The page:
I was thinking the same thing. Also, I know you guys are kind of joking, but not drinking your own product when you're off work. Like full disclosure, guys, I have Mill River beer in my fridge right now next to my mead. When Kelly and I are doing mead business, we drink mead. When we're off, we drink Mill River 14 Star and Scotch. What's that like other than just switching your drinks?
I think we don't avoid talking about the brew together. We try not to loop. We try to do it without Joyce knowing we're talking and not necessarily hiding it, but we don't want to impede them and the goal of ours to spend a night with family. But there's sometimes, we have two or three topics we want to quickly discuss, just become aligned.
Because honestly, unless we're forced to sit down to talk together, I'd say it's forced, but we don't have a lot of time necessarily to do that for a whole host of reasons. It's not that we don't want to, it just doesn't happen. Those Monday nights that I cherish so much with two beautiful granddaughters and beautiful daughter-in-law, obviously a beautiful son, and my beautiful wife.
Unfortunately, there have been times we've had to postpone those, and it breaks my heart. I usually have to swing in another night just to see the grandkids. Going back to the family is definitely my number one priority. I think that's the reason a lot of people listening to this podcast are thinking about it is they don't want to work for someone else or they want to start a brewery. They want to be a pro-bro where there's a lot of flexibility in that space, but you're always on.
Having also run a restaurant myself, there's at least the hard start and stop of the cooking day. I also did a lot of smoked meats, so my day was very long. Are you guys seven days a week at the restaurants now?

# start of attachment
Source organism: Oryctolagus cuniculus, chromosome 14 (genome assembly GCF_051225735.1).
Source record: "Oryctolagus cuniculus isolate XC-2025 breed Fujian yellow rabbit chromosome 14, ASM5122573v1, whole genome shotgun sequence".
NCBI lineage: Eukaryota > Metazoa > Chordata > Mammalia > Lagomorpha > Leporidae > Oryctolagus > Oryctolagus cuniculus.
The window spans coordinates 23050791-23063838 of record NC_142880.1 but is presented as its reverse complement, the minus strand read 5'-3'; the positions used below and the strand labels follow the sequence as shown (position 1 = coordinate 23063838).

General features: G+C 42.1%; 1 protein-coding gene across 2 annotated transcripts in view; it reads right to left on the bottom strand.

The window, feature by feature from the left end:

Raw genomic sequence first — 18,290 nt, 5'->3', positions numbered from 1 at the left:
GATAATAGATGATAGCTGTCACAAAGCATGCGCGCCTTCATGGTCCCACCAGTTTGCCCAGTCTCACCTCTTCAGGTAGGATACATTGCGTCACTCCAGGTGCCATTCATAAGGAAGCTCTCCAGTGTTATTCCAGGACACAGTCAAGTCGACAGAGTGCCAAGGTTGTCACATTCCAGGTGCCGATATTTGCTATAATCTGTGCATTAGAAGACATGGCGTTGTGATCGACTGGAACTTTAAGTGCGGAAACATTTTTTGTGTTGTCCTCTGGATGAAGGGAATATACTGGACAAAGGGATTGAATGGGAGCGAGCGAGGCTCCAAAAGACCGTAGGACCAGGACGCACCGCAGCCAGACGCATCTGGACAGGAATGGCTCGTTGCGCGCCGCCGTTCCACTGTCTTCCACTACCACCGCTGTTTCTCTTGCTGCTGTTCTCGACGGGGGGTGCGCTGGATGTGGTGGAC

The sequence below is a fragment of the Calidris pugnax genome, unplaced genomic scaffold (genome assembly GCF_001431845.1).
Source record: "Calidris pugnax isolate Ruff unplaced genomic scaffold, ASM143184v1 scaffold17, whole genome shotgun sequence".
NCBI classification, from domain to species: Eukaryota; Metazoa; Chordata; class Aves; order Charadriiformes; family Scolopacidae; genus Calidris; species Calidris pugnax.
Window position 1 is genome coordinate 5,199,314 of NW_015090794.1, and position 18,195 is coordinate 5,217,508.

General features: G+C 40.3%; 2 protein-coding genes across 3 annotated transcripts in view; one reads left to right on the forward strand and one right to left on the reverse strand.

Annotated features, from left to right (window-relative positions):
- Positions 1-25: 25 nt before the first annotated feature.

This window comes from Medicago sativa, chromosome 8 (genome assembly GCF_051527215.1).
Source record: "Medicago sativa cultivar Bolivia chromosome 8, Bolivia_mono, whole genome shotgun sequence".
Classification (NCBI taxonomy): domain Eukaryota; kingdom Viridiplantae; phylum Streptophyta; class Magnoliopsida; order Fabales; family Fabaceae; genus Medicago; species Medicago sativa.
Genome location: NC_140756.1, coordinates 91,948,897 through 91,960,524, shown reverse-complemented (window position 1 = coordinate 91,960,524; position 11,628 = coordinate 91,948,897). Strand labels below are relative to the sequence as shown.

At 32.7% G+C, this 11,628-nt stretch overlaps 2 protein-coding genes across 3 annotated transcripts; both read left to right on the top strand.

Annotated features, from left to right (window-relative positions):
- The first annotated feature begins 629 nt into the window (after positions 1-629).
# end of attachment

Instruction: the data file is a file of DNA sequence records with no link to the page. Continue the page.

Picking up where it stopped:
No, both are five days a week. Okay, so they'll be still work seven days. Yeah, so with that logistically managing that space, setting that aside, a lot of people listening to this, they're focused on the brewing.
I could talk about running a restaurant all day, but that's not what this podcast is about. Nuts and bolts, tell me about your brew house. What are you using? Tell me about your fermenters, your kettle. What volume could you do? What volume are you doing? What are your targets there?
We have a seven-barrel brew house with six 15-barrel fermenters and five 15-barrel bright tanks. We also have a one-barrel pilot system with one two-barrel unit tank that we use for, hopefully in the next year or so, we'll add a second one, second two-barrel unit tank because it comes in very handy. Almost all brew days are double batch days unless it's a sour or a goza or something like that because it's almost physically impossible for us to double batch that because it takes four days for one batch.
What's your mix of lagers? One of my favorite beers from you guys is a lager, but my actual favorite is an ale. What's your mix of lagers, sours, ales through your system these days?
This time of year, right now, we've got a ton of lagers going out between our Hello My Name is Beer and then we do a Hello My Name is Beer infused with jalapeno lime. We're getting ready to start making Oktoberfest in two weeks. We're making a German Pilsner and we've got a Smoked-Hellis and what else? Best beer for our Oktoberfest.
So yeah, there's quite a few lagers being produced right now, but typically it's probably almost 50-50 blend between lagers and ales. Usually, I use basically three of the six fermenters for lagers and then the other three for ales, whether it's a sour or a red ale, stout, or whatever in that case.
And for such a small brew house, because your footprint is about 48 by 22. Yeah, so the size of a normal garage and you guys got a lot of beer moving through that space. So for those listening in, don't let space be a limiting factor. It is amazing how much beer you guys get through that space. I want to know what it's like to do sours in such a tight space. What does your sanitization look like between a sour and whatever's coming next?
Sours aren't too bad. So we use yogurt instead of using a bacteria strain. It takes 24 to 48 hours longer to kettle sour, so we do mostly kettle sours. It ties up the kettle, so that's why it takes four days. Got it. So for those who don't know, can you talk a little bit about a kettle sour versus a batch or there are a lot of other terms for it, for a, some people call them true sour. Can you talk about the difference?